You can use CBUSH elements. Create a PBUSH and you will be able to directly use the Force/Displacement diagram you have created under functions.
Go to Nonlinear/Freq Resp / Nonlinear Function Dependence. You can vary the stiffeness for each DOF independently:
where can I find Force vs. Displacement function in Femap? When I use 0..Dimensionless function and write 1 to Stiffness, Femap always calculate with Stiffness value equal to Y value at X=1. In this case Stiffness didn't depend on Force value in my Load Set. This happenned with Analysis type 10..Nonlinear Static.
I would like to use Stiffness from Force/Displacement diagram in my analysis.
I see from your posts that you have figured out that you must use non-linear analysis (not SOL101) in order to use a force-displacement function for a bush.
Note that various Function types will work (Dimensionless, Force vs Frequency, Displacement vs Frequency (!!), Stress vs Frequency. All of these produce the same effect in the Nastran .dat file, writing the required PBUSHT and TABLED1 entries. Note that the X in your function is displacement, and Y in your function is force. However, for you to see non-linear effects, you need to carefully choose the pairs of force and displacement values in the function and calculate intermediate results which traverse gradient changes in the force-displacement function.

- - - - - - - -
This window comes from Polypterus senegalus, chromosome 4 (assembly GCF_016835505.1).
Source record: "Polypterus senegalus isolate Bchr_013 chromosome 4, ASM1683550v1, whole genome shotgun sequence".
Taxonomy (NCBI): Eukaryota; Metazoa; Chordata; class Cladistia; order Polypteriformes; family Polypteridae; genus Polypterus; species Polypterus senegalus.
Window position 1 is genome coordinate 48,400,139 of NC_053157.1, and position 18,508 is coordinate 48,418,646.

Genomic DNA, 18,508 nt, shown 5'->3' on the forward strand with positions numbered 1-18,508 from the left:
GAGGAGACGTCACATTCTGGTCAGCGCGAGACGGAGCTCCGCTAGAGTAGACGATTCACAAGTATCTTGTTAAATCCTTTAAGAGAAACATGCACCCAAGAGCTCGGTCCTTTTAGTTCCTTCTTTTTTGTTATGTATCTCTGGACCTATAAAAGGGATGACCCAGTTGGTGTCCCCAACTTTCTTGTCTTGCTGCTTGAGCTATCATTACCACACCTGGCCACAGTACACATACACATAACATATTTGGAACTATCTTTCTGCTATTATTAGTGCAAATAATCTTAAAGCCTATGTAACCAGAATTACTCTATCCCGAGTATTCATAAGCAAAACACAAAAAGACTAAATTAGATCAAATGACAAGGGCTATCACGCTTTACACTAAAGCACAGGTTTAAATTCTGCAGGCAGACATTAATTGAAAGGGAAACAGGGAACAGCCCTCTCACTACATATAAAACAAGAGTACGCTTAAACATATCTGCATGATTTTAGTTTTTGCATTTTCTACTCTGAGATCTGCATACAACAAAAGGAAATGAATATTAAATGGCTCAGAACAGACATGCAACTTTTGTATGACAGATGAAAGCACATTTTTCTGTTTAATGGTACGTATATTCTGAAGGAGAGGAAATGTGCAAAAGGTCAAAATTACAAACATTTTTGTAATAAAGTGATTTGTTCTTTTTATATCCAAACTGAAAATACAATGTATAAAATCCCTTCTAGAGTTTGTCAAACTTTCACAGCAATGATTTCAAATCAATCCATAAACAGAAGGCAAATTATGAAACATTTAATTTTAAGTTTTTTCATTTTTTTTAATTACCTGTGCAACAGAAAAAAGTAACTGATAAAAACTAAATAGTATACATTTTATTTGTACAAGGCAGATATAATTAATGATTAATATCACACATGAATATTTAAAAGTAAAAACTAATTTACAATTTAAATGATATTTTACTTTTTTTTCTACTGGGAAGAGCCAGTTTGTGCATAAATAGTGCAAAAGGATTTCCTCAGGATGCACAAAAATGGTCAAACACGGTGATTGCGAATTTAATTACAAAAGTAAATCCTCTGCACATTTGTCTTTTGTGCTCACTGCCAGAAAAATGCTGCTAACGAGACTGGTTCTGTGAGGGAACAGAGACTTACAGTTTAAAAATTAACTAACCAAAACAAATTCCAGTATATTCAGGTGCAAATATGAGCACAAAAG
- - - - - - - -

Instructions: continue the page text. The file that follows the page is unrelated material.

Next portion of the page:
I made a model to testing Spring with variable Stiffness. Here is my Spring property:
Here is my function:
I launched a nonlinear analysis:
The resultat was with F=25 N the following:
Displacement of Node 51 was 25 mm, this means, that the Stiffness was 1 N/mm. I tested with lot of forces, but the stiffness was always 1 N/mm, the model didn't use the function.
What's wrong with my model?
The nastran element force sign convention is causing your spring to be in compression, while your force displacement curve is always positive. Notice in your f06 file, the messages about table lookup erros, nastran is trying to look up negative values which do not exist so it is extrapolating on the negative side of your curve which is always 1.
On your spring entry, reverse the order of the nodes.